Japanese Salt and Foreign Salt
Together with air and water, salt forms a part of the vital triad of substances essential for the maintenance of life.
The human body incorporates a certain percentage of salt which plays a critical role in controlling and regulating the water content of living tissues and cells.
At a very early stage in history, long before the chemistry of salt was understood, our remote ancestors were already aware of its importance for the maintenance of life and health; the origins of salt manufacture and the salt trade appear to date back to the most primitive stages of human civilization.
Natural salt is found in several forms, each of which calls for different production techniques. In many parts of the world, rock salt occurs, often in massive underground, deposits while saline lakes and salt-flats on the sites of former salt-lake beds also provide plentiful salt supplies in some countries. In warm or tropical coastal areas with relatively low humidity, salt is often extracted from sea water through natural evaporation.
In comparison with other heavily populated parts of the world, Japan has always been at a disadvantage, for it has no known rock-salt deposits or other terrestrial salt sources, while its relatively low median temperatures and heavy rainfall make reliance on natural evaporation impracticable.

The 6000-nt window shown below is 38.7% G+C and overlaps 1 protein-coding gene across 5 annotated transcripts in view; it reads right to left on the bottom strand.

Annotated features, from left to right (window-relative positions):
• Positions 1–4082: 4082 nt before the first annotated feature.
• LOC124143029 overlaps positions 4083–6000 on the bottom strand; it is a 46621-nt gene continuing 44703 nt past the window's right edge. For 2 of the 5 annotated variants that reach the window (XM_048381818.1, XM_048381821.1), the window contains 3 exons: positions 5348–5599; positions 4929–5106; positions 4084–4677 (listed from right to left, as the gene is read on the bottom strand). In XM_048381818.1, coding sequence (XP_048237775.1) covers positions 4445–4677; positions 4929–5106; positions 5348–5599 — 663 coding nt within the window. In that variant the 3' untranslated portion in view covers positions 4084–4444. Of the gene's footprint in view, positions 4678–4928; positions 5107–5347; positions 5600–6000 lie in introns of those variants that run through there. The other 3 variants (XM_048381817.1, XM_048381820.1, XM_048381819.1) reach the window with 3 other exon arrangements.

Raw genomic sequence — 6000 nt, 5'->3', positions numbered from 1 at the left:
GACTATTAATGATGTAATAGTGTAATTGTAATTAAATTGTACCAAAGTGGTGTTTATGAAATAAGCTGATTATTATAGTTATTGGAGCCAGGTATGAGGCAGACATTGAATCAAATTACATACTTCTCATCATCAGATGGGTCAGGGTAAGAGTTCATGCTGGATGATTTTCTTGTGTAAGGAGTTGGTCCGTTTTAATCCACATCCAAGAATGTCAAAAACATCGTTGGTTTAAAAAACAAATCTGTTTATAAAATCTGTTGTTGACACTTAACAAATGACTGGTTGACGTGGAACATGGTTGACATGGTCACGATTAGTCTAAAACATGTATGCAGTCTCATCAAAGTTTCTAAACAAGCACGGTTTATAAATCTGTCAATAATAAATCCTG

Until relatively recent times, importation of salt from abroad was difficult if not impossible, due to the island nation's distance from the continent.
Thus, Japan was forced to develop its own salt technology, some aspects of which are not found elsewhere. In general, Japanese salt production was carried on in two stages. First, various methods were utilized to produce a heavily condensed saline solution from ordinary sea water; in the second stage, this salt concentrate was boiled down to yield a residue of edible sea salt.
Even with the universal mechanization in use today, these two processes still form the groundwork of salt manufacture in Japan; the search for increased efficiency in extracting salt from sea water continues to challenge the ingenuity of contemporary scientists and technicians. The scope of their research is not limited to edible salt production alone, for the growing significance of soda and soda derivatives in modern industry has, if anything, increased the importance of salt as one of the indispensable raw materials necessary for today’s advanced technology.